Amazing Wildlife Botany Ecology

Desert Adaptations: 8 strategies plants and animals use to survive in the desert!

Life is possible with very little water! Desert plants and animals have some amazing adaptations to survive in dry conditions.

A desert is a place that is very dry. Deserts typically get only about 25 centimeters (10 inches) of precipitation or less each year. That’s not very much water! But life is still possible in these dry conditions, thanks to desert adaptations!

Desert plants and animals adapted to survive in dry conditions over many, many generations. An adaptation is a trait or behavior that helps an organism survive in its environment. Adaptations evolve through a process called natural selection.

To understand natural selection, take the following example. Imagine that one individual plant of a plant species develops a random mutation that impacts the depth of its roots. The deeper-rooted version is better at getting water during droughts, so it more easily survives and passes on its genes. Repeat this over many generations, and you will see more and more of the deep-rooted version of the plant the habitat. That’s natural selection at work!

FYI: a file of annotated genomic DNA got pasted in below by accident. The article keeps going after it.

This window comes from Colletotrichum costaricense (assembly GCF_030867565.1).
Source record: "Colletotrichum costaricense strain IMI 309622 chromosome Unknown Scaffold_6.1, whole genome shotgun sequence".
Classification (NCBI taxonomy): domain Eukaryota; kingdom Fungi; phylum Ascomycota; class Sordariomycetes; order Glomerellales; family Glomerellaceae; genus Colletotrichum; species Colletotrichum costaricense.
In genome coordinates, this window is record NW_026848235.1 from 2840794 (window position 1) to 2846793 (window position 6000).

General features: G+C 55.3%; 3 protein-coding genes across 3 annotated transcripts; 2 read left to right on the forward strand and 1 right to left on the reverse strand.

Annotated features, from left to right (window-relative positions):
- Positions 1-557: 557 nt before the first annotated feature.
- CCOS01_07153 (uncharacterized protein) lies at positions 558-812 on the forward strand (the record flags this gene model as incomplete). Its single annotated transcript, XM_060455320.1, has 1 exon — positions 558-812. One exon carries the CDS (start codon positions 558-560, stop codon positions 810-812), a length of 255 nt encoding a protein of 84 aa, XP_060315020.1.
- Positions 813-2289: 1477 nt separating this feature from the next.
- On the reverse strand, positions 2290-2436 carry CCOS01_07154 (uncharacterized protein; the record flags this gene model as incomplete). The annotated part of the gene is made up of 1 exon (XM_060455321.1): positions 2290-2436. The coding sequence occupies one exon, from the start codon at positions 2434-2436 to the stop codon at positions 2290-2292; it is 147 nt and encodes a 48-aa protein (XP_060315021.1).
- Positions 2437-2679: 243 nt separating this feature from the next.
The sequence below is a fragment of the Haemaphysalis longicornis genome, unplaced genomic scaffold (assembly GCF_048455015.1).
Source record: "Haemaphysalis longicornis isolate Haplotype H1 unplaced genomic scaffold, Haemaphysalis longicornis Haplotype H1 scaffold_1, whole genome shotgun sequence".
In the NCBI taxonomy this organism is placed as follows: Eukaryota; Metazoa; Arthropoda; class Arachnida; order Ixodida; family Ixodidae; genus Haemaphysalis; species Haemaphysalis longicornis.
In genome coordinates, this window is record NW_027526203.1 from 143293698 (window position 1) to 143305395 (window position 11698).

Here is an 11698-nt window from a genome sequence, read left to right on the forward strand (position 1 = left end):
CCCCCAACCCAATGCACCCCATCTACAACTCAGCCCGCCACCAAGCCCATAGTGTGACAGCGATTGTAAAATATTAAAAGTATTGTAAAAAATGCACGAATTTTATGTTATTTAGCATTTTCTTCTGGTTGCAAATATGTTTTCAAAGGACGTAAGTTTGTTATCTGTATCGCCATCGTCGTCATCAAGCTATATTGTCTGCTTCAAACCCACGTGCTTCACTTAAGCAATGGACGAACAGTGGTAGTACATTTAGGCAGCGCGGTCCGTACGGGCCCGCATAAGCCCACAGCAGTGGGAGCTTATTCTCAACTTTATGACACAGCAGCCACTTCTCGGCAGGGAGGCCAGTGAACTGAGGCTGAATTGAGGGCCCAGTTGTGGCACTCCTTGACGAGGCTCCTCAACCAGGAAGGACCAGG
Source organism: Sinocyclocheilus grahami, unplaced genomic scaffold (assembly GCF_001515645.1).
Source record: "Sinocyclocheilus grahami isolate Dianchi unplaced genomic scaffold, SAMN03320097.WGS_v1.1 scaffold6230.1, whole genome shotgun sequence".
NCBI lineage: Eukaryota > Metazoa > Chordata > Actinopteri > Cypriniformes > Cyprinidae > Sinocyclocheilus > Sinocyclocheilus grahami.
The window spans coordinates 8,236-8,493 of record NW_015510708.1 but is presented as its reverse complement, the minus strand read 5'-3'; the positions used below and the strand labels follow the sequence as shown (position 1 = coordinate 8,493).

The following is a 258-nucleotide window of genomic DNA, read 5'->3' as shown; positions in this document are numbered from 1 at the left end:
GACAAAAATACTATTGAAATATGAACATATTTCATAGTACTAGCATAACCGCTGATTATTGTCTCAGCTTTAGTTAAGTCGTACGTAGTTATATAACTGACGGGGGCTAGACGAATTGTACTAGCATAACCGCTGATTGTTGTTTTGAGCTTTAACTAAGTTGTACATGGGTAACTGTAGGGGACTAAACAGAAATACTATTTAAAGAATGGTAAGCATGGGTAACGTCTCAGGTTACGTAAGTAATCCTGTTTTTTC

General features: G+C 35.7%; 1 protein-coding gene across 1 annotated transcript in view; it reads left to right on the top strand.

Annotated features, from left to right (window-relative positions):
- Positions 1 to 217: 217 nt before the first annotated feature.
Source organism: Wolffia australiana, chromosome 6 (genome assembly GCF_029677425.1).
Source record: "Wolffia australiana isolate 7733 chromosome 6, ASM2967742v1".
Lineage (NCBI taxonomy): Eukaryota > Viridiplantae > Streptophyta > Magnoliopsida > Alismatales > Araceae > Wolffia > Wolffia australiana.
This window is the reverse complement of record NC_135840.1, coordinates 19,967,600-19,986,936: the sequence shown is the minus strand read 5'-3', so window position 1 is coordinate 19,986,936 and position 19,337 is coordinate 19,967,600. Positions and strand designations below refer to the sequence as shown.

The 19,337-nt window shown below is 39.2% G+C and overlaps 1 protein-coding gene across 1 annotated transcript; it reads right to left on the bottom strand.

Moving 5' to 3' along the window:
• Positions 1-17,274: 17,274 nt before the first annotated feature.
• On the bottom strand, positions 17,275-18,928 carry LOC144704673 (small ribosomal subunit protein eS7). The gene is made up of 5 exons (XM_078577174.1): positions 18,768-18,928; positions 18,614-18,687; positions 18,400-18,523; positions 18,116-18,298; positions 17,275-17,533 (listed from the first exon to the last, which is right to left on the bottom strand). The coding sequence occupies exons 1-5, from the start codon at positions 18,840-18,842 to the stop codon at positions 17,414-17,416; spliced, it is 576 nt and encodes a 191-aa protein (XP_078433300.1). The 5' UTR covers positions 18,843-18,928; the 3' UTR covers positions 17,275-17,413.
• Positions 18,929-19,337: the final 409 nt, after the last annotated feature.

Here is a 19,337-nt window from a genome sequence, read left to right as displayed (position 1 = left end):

Now, let’s take a look at 8 amazing strategies that plants and animals use to survive in the desert!

1. Store water

close up shot of an african desert turtle
Desert tortoise. Photo by Rutpratheep Nilpechr on

A desert tortoise survives dry spells by storing extra water within its bladder. This can sustain it through times without rainfall and during periods of inactivity.

2. Escape the heat

close up photo of prickly cactus plant
An owl in a cavity nest within a saguaro cactus. Photo by Nicole Ashley Rahayu Densmoor on

Animals escape the desert sun inside of a den or cavity. For example, elf owls will hide inside of cavity nests in cacti during the heat of the day. Jackrabbits and prairie dogs find shade inside of dens underground when it is hot out.

3. Get water from food

feral pigeon on stone in nature
A dove. Photo by Ellie Burgin on

Kangaroo rats are known for getting all the water they need through their food. They do not need to drink liquid water because the juices in the insects and plants they eat will sustain them. Kangaroo rats are not the only desert animals using this strategy. Some birds such as white-winged doves get water through food too.

4. Rest when it is hot

photo of a cougar near a log
A mountain lion resting during the day. Photo by Nicky Pe on

Crepuscular and nocturnal animals rest during the daytime when it is hottest. These animals hunt and forage in the evenings and at night to reduce the amount of energy they spend keeping their bodies cool. Examples of nocturnal animals include owls, bats, and kangaroo rats. Examples of crepuscular animals include mountain lions, deer, and jackrabbits.

5. Reduce water loss through thick skin

close up shot of a scorpion
Scorpions have thick exoskeletons. Photo by Annalise Tingler on